Savings milestones are important and can prove a great motivator for financial goals. Reaching $10,000 is one of them as this sum can provide a financial cushion in case of an emergency. But how can consumers reach that goal and make sure they avoid taking money from their savings account along the way?
GOBankingRates talked to several experts who offered tips on how to achieve this.
Start Small and Break It Into Mini-Milestones
One good place to start is by keeping track of your expenses so you can see where you can cut back.
“Financial progress starts with a single step,” said Terry Turner, financial wellness facilitator and writer for Annuity.org. ” Even if it’s just setting up an automatic transfer of $5 or $10 into a separate savings account, that’s a great start. Over time, this habit will help you build up a solid safety net.”
Saving money can be tough, but it’s totally doable, so start by setting achievable goals – maybe try saving an extra $500 every few months, Turner added.
“Take a good look at your budget and figure out where you can cut back on unnecessary expenses. And if you’re feeling up to it, check out some investment options that match your comfort level. Just remember, it’s all about staying consistent and being patient,” he said.
If you’re looking to save up $10,000, it’s all about having a plan and sticking to it, and if you get any unexpected money, such as a tax refund or bonus, consider using that to boost your savings.
“Just keep your eyes on the prize and adjust your plan as needed,” said Turner.
Find Hidden Costs
To grow your savings to $10,000, you need to make consistent contributions to your savings account, but if you don’t have any extra money to set aside, start by looking at hidden fees.
“Comb through your bank and credit card statements to find fees, penalties, and subscriptions you may be paying for without knowing it,” said Leslie Tayne, founder and head attorney at Tayne Law Group. “Some paid services can do this for you as well. Then, eliminate as many as you can. For example, if your checking account charges a monthly maintenance fee, switch to one that doesn’t. Or if you’re still paying for a streaming service you never watch, cancel the account.”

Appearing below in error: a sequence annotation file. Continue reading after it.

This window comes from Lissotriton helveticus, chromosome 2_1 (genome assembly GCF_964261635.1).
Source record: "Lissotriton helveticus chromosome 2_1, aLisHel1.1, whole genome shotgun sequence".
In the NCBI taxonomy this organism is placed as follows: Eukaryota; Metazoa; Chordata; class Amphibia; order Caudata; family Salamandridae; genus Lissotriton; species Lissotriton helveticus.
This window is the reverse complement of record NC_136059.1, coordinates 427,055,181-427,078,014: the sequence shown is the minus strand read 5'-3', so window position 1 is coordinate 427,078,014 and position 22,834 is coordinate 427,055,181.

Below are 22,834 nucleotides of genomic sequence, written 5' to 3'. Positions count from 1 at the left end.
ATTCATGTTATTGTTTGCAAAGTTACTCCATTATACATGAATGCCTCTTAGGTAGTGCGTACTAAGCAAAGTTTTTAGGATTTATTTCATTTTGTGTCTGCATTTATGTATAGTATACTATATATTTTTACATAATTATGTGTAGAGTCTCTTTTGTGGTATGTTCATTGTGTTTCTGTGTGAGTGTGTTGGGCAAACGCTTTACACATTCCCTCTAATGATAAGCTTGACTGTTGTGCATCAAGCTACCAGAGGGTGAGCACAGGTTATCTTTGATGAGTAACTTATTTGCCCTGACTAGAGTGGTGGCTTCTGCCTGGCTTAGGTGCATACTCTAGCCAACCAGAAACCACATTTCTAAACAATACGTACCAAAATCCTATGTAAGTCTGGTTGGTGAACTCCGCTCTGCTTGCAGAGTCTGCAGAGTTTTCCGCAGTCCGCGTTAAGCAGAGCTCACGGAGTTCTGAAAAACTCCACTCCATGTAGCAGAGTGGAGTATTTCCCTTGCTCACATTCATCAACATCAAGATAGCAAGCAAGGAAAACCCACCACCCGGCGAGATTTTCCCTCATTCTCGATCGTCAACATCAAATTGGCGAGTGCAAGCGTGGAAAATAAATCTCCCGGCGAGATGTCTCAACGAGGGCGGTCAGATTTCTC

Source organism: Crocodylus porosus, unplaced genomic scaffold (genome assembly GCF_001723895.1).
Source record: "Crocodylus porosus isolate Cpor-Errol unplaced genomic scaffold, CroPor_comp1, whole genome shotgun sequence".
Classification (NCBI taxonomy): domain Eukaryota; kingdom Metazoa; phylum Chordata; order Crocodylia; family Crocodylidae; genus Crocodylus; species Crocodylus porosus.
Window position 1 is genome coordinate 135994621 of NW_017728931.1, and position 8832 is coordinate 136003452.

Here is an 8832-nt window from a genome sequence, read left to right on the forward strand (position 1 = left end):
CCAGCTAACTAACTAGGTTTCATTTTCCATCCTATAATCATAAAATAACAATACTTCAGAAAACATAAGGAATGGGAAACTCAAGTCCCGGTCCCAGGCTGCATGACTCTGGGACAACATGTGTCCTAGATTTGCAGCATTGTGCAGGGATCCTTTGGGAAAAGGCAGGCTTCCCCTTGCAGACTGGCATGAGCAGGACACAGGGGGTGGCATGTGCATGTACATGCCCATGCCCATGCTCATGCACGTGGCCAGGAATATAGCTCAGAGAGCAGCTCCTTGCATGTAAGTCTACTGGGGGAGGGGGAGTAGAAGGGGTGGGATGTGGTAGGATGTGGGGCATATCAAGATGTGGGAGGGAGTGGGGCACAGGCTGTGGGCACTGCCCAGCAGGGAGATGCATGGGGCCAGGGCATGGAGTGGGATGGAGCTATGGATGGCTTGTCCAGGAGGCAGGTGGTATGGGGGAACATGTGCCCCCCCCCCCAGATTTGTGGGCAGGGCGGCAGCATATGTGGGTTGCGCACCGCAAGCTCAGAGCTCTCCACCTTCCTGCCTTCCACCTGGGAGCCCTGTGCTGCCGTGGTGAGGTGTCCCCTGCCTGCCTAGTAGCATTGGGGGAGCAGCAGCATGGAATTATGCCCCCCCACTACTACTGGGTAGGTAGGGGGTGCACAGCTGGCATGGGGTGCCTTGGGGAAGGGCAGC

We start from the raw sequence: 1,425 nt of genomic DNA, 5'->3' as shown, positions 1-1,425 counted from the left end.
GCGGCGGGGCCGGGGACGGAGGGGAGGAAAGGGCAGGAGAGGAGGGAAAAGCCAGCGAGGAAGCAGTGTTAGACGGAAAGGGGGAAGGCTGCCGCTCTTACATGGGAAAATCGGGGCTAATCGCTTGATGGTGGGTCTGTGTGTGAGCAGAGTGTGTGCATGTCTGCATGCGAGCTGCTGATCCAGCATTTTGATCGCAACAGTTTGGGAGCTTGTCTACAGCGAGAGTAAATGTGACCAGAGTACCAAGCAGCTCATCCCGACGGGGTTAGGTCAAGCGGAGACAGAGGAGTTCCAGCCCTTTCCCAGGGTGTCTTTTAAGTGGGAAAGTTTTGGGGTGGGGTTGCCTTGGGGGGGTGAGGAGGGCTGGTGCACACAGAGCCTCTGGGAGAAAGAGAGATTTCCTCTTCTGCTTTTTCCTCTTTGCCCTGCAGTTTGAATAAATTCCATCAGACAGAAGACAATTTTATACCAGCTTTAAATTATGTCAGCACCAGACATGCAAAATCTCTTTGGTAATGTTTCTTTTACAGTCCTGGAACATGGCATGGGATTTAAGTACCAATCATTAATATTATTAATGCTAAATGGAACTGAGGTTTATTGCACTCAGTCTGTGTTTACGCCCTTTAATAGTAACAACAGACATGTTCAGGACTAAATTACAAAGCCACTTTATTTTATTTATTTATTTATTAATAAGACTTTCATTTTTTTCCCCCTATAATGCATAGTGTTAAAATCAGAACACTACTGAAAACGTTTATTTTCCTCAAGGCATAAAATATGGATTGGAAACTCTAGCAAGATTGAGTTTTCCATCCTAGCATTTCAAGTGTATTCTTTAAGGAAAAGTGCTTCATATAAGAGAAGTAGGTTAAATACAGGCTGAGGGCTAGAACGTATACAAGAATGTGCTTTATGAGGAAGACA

Automating Your Savings
To ensure that you’re consistently building your savings, you can automate a portion of your paycheck to go directly into a savings account each month.
“This strategy makes it easier to stay disciplined with saving–if the money is automatically deposited into a dedicated savings account, then you won’t be tempted to spend it on something else,” said Josh Richner, marketing director at National Legal Center.
Another option, he added, is to consider tried and true personal finance apps to help automate your savings goals.
Refinance High-Interest Debt
If you carry a credit card balance or another high-interest loan, you can potentially save a significant amount of money in monthly interest charges by consolidating your debt with a lower-interest personal loan, said Tayne.
“Alternatively, you could transfer a credit card balance to a new card offering a promotional 0% APR,” Tayne added.
Get a Side Hustle
One way to increase your income and give you room for savings is taking on a side gig.
“With the right skills or expertise, you can easily make extra money through freelance work, side gigs, virtual assistant work, and more,” said Richner.
And as Tayne noted, after all, it’s often easier to make more rather than cut spending.
“This side work can be temporary until you reach your savings goal,” said Tayne.
Get a Financial Coach or Mentor
Sometimes the best advice comes from an outside perspective, so reaching out to a financial coach or mentor can help you create and stick to a budget, provide strategies for increasing your savings, and ensure that you’re on track with reaching your financial goals, said Richner.
He noted, however, that you will have to make sure to know what type of coach to reach out to for your goals. For instance, a financial advisor helps you manage investments and wealth, while a financial planner helps you create strategies for meeting your goals, such as retirement planning, he said.
How to avoid the need to dip into savings?
According to Turner, an emergency fund is an excellent way to ensure you don’t accidentally spend your savings on unexpected expenses.
“Just start by putting aside a little bit of your paycheck each month until you’ve saved up at least $500 to $1,000,” he said. “That’s a start, but eventually, you want it to equal three to six months of your expenses. With an emergency fund, if something unexpected comes up, you can use that money instead of dipping into your main savings. It’s like having a safety net for your finances.”
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